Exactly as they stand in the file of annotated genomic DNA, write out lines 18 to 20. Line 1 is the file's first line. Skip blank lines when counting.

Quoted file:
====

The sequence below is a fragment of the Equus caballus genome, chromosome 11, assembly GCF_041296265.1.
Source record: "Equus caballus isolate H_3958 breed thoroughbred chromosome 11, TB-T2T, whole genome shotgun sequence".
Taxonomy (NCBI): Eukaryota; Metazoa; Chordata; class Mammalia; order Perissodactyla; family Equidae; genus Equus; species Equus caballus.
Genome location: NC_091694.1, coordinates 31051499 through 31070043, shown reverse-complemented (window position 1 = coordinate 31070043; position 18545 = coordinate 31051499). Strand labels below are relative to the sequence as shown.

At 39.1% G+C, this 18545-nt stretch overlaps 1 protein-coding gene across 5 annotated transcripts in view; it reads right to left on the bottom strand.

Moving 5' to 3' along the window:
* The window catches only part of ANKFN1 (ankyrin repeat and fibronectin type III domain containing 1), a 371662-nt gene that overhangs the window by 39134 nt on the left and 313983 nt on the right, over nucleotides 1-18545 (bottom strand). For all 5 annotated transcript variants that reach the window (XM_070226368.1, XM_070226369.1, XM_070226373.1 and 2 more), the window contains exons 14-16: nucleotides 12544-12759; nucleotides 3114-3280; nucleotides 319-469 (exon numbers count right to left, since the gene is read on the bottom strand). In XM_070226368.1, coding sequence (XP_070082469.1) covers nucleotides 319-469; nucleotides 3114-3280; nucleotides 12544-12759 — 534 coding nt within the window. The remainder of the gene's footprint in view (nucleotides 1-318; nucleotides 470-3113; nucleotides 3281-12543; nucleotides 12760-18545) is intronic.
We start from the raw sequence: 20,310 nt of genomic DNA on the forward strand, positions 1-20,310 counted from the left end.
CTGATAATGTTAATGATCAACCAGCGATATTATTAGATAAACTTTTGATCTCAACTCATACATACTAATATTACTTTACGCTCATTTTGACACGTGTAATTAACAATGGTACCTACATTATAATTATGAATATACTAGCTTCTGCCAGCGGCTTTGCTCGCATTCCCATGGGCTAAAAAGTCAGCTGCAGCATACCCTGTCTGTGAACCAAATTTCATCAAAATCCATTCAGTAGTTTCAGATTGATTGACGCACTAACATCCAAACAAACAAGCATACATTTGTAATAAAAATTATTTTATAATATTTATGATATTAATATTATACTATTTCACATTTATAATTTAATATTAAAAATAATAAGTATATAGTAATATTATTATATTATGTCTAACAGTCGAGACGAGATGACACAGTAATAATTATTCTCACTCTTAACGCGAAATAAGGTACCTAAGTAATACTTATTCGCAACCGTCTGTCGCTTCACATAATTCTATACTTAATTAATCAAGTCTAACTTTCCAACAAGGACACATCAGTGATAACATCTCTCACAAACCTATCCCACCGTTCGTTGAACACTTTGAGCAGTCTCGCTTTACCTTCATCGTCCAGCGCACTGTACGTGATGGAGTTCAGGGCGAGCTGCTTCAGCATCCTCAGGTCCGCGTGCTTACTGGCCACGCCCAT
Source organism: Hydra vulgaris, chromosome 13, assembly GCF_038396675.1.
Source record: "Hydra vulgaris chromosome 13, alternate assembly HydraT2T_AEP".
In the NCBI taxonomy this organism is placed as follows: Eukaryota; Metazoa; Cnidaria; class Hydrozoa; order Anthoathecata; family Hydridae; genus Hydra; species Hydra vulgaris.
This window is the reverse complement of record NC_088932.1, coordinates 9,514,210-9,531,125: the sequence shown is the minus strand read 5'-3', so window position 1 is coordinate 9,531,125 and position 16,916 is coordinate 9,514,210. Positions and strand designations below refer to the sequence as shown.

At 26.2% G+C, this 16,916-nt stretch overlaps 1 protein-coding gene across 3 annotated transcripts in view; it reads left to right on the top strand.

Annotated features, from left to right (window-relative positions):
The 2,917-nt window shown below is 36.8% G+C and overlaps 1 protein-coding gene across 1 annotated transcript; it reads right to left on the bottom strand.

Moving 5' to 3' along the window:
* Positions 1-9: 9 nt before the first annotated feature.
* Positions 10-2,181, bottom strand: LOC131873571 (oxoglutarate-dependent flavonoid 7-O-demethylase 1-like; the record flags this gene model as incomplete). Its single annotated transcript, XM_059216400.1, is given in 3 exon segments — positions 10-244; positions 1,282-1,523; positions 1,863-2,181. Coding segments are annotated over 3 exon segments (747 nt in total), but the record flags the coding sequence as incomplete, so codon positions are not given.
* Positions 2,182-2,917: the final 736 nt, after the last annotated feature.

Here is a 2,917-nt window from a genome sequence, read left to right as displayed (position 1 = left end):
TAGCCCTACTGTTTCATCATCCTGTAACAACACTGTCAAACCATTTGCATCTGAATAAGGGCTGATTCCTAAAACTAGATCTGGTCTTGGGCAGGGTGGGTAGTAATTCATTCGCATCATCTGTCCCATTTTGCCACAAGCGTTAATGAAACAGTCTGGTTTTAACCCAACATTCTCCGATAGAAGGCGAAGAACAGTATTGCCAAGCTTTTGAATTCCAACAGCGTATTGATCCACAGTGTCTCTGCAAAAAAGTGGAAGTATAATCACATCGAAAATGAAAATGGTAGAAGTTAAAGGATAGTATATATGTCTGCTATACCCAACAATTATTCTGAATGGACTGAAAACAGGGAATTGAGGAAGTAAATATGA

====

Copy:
* Positions 1-9: 9 nt before the first annotated feature.
* Positions 10-2,181, bottom strand: LOC131873571 (oxoglutarate-dependent flavonoid 7-O-demethylase 1-like; the record flags this gene model as incomplete). Its single annotated transcript, XM_059216400.1, is given in 3 exon segments — positions 10-244; positions 1,282-1,523; positions 1,863-2,181. Coding segments are annotated over 3 exon segments (747 nt in total), but the record flags the coding sequence as incomplete, so codon positions are not given.
* Positions 2,182-2,917: the final 736 nt, after the last annotated feature.